Tillis: stimulus caused problems

House Speaker Thom Tillis says North Carolina would have been better off without President Obama's economic stimulus program.

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Mark Binker
RALEIGH, N.C. — N.C. House Speaker Thom Tillis did a conference call on behalf of Republican presidential candidate Mitt Romney this morning. Tillis, who leads the first GOP House majority since the 1990s, delivered some pretty standard-issue Republican criticisms of the Obama administration, including that the businesses were delaying investment until they saw how the new federal health care law panned out.
Most interesting was his response to a question about North Carolina's use of federal stimulus money during the height of the recession. According to North Carolina's recovery act spending website, the state benefited from some $8.9 billion in stimulus spending, including roughly $6.3 billion that went through various state government agencies. 

A reporter asked him that funding was helpful to the state at about the 10 minute mark on the audio of the call. 

"I think the stimulus money caused a number of structure problems for us. It is one of the reasons we had a $3 billion deficit...because the leadership that preceded me choose to use that non-recurring money just to pay our bills," Tillis said. "So we had a structural deficit going into last year solely because of the stimulus money and the irresponsible decisions made by our irresponsible legislature. One half of our $3 billion deficit was because that money was gone."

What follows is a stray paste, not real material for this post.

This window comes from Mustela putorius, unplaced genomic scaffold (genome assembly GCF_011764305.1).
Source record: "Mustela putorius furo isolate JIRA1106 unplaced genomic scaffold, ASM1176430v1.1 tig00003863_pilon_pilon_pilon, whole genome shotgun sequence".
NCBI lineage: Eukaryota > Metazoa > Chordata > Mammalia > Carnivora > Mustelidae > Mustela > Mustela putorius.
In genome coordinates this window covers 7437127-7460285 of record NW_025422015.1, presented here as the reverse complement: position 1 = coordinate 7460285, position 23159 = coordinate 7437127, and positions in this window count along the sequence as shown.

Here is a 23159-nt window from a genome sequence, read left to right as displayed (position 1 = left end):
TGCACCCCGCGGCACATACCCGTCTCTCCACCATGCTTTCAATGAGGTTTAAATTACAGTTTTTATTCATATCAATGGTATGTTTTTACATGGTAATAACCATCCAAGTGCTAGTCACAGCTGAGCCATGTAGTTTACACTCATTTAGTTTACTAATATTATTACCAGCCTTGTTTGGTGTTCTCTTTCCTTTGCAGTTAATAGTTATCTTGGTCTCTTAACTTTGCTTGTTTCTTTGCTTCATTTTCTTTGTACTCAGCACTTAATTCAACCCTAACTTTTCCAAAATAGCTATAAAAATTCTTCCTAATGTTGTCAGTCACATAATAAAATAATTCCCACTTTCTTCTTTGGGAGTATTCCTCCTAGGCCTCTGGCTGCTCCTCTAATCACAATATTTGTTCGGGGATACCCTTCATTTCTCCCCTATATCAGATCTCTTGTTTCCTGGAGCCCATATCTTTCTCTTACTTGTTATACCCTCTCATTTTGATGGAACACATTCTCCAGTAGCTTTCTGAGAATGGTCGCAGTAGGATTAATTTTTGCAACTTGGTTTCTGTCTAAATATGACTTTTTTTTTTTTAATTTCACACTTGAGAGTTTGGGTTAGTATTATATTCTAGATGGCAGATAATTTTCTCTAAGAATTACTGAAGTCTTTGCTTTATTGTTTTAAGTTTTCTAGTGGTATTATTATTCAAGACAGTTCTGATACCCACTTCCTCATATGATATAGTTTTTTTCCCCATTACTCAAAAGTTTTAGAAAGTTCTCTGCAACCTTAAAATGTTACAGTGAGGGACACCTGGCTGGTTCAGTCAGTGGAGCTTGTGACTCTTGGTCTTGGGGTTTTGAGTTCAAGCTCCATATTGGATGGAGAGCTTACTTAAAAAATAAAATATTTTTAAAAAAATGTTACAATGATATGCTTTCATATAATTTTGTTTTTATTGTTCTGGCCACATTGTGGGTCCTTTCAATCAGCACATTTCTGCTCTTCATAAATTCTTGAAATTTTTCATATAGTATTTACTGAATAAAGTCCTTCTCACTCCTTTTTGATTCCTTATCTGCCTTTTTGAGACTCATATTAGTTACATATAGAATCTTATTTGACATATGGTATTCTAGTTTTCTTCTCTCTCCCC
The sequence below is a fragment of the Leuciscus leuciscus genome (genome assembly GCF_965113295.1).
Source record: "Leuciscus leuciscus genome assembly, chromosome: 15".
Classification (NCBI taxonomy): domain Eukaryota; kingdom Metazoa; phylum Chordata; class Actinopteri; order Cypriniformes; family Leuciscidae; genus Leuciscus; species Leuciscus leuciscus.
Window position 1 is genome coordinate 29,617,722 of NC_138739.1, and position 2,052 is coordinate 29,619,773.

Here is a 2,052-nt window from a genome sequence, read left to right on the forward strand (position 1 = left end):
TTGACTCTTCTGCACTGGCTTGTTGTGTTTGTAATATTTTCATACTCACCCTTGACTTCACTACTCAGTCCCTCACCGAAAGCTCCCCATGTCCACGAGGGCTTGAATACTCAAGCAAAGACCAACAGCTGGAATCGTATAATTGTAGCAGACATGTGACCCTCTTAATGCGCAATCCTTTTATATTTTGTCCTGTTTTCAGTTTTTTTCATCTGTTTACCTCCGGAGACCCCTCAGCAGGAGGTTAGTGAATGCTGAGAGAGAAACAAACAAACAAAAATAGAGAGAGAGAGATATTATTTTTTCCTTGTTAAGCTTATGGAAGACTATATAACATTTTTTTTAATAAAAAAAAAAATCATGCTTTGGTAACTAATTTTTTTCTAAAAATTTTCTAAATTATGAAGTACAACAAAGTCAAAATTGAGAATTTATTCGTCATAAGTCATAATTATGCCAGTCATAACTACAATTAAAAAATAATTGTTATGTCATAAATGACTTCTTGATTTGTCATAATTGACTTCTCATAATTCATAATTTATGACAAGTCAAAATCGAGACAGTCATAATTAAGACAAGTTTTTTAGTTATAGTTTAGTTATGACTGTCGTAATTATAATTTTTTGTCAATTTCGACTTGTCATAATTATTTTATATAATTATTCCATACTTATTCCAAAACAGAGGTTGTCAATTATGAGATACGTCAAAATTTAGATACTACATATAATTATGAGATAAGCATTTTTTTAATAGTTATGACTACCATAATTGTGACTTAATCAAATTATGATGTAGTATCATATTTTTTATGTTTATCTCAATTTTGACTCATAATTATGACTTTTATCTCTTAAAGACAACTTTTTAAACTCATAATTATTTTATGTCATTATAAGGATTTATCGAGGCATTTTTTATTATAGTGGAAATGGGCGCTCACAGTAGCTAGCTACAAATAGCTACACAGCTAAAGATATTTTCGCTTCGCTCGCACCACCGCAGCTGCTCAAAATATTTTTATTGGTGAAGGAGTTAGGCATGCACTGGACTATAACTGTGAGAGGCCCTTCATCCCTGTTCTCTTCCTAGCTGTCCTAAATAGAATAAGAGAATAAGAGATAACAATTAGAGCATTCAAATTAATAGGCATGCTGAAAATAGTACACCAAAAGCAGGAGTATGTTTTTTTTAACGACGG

As a follow up to that question, I asked whether Tillis would have really rather not seen that money spent here. After all, it surely delayed and softened the budget problems that lawmakers are dealing with to this day.

"In many cases yes, we probably should have dealt with the problem at the time rather than kicking the can down the road," Tillis said. 

It's worth noting that this is not an entirely new train of thought for a Republican. There have been others who suggested using one-time money to offset recurring costs, such as salaries, is a bad idea. Still, not having stimulus funding would have hastened, and likely deepened, layoffs of state workers. 

Tillis did soften the edge on this comment a bit, saying that the money could have been spent differently, saying that the federal controls on how they were to be used were too restrictive.

"There are a number of instances where stimulus dollars created as much of a distraction and a false sense of security as any long-term benefit," Tillis said. For example, Tillis said the dollars might have been better put toward repaying money to the federal government North Carolina borrowed to pay unemployment insurance claims. 

"We could have used that money a lot more wisely and probably shouldn't have spent as much as we did," Tillis said. 

In other topics, Tillis had these thoughts to offer: 

  • Asked if Romney was doing enough to campaign in North Carolina, Tillis said he did. "I would expect to see a lot of Gov. Romney and people who are supporting him." 
  • The president didn't do that well here in 2008, winning by only a little more than 14,000 votes. "To my way of thinking, I would not be very proud that I was only able to convince that much of a margin at a low point for conservatives. That is exactly why I think President Obama is going to lose in November."
  • Tillis called Obama ads criticizing Romney's job creation performance while governor of Massachusetts a "smoke screen." 


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